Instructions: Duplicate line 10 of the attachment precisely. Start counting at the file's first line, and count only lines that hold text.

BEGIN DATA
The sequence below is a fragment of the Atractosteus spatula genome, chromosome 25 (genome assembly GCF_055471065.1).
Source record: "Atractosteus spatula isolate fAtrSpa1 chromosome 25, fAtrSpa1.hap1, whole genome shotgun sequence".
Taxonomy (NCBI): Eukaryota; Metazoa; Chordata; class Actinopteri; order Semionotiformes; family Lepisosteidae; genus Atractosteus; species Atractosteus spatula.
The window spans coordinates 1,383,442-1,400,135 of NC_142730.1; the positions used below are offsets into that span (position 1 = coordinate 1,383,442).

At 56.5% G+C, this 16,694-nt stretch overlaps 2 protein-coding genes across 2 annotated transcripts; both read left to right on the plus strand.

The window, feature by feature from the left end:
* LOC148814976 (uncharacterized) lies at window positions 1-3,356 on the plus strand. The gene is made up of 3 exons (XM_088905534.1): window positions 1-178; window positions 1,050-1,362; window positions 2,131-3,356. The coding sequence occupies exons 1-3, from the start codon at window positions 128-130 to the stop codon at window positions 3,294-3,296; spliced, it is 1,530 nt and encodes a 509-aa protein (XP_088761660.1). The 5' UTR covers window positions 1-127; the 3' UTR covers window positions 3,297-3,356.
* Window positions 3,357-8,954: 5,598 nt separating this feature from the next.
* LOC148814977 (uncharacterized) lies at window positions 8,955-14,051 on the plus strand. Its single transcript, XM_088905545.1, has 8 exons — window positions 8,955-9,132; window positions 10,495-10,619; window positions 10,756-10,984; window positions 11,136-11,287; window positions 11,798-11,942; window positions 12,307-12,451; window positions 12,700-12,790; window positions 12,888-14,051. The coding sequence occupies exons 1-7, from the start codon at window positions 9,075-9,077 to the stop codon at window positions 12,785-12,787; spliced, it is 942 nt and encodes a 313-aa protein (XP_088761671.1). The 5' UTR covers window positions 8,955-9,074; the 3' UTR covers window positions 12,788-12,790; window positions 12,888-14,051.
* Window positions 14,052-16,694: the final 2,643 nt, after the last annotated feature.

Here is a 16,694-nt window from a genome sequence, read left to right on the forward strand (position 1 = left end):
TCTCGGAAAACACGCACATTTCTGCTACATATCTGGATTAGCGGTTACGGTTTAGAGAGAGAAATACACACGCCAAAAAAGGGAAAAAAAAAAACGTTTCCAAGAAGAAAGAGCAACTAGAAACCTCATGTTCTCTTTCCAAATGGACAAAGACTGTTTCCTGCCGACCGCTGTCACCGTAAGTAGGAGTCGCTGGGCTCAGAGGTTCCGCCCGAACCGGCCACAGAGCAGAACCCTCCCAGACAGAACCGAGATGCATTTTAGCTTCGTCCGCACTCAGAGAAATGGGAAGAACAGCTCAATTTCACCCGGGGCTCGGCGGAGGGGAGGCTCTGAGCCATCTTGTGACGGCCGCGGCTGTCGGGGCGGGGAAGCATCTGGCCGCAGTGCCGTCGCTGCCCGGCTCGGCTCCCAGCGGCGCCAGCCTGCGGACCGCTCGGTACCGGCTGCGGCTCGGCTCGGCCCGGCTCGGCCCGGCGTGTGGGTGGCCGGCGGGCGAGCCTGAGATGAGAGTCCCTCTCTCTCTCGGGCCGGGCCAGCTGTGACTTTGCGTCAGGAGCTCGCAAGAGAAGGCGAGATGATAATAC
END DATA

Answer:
* Window positions 14,052-16,694: the final 2,643 nt, after the last annotated feature.